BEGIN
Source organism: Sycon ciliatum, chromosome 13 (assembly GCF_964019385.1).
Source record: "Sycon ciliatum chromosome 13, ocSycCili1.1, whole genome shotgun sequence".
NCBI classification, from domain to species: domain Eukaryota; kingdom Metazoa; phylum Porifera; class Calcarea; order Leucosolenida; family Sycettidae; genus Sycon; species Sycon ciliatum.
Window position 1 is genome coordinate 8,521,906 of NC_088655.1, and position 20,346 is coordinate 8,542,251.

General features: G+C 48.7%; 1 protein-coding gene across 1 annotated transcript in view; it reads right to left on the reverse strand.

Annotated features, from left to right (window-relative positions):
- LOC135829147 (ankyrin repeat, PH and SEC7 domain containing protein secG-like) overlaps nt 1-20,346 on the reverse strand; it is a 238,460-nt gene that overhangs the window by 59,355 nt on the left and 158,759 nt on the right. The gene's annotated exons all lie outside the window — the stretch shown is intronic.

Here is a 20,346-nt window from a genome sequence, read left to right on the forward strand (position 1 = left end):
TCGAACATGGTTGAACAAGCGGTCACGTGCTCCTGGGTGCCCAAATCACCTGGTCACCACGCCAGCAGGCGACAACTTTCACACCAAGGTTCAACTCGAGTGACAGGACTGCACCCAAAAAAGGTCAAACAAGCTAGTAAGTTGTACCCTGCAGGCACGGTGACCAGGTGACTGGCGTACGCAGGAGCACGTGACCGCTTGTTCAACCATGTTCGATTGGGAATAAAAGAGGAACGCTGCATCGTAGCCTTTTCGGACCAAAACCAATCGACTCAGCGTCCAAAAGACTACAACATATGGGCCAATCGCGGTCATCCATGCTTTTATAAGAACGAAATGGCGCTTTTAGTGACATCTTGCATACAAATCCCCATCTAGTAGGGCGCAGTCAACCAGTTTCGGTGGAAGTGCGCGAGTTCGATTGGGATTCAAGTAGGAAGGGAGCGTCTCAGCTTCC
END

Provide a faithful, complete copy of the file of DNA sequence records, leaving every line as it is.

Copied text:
Source organism: Sycon ciliatum, chromosome 13 (assembly GCF_964019385.1).
Source record: "Sycon ciliatum chromosome 13, ocSycCili1.1, whole genome shotgun sequence".
NCBI classification, from domain to species: domain Eukaryota; kingdom Metazoa; phylum Porifera; class Calcarea; order Leucosolenida; family Sycettidae; genus Sycon; species Sycon ciliatum.
Window position 1 is genome coordinate 8,521,906 of NC_088655.1, and position 20,346 is coordinate 8,542,251.

General features: G+C 48.7%; 1 protein-coding gene across 1 annotated transcript in view; it reads right to left on the reverse strand.

Annotated features, from left to right (window-relative positions):
- LOC135829147 (ankyrin repeat, PH and SEC7 domain containing protein secG-like) overlaps nt 1-20,346 on the reverse strand; it is a 238,460-nt gene that overhangs the window by 59,355 nt on the left and 158,759 nt on the right. The gene's annotated exons all lie outside the window — the stretch shown is intronic.

Here is a 20,346-nt window from a genome sequence, read left to right on the forward strand (position 1 = left end):
TCGAACATGGTTGAACAAGCGGTCACGTGCTCCTGGGTGCCCAAATCACCTGGTCACCACGCCAGCAGGCGACAACTTTCACACCAAGGTTCAACTCGAGTGACAGGACTGCACCCAAAAAAGGTCAAACAAGCTAGTAAGTTGTACCCTGCAGGCACGGTGACCAGGTGACTGGCGTACGCAGGAGCACGTGACCGCTTGTTCAACCATGTTCGATTGGGAATAAAAGAGGAACGCTGCATCGTAGCCTTTTCGGACCAAAACCAATCGACTCAGCGTCCAAAAGACTACAACATATGGGCCAATCGCGGTCATCCATGCTTTTATAAGAACGAAATGGCGCTTTTAGTGACATCTTGCATACAAATCCCCATCTAGTAGGGCGCAGTCAACCAGTTTCGGTGGAAGTGCGCGAGTTCGATTGGGATTCAAGTAGGAAGGGAGCGTCTCAGCTTCC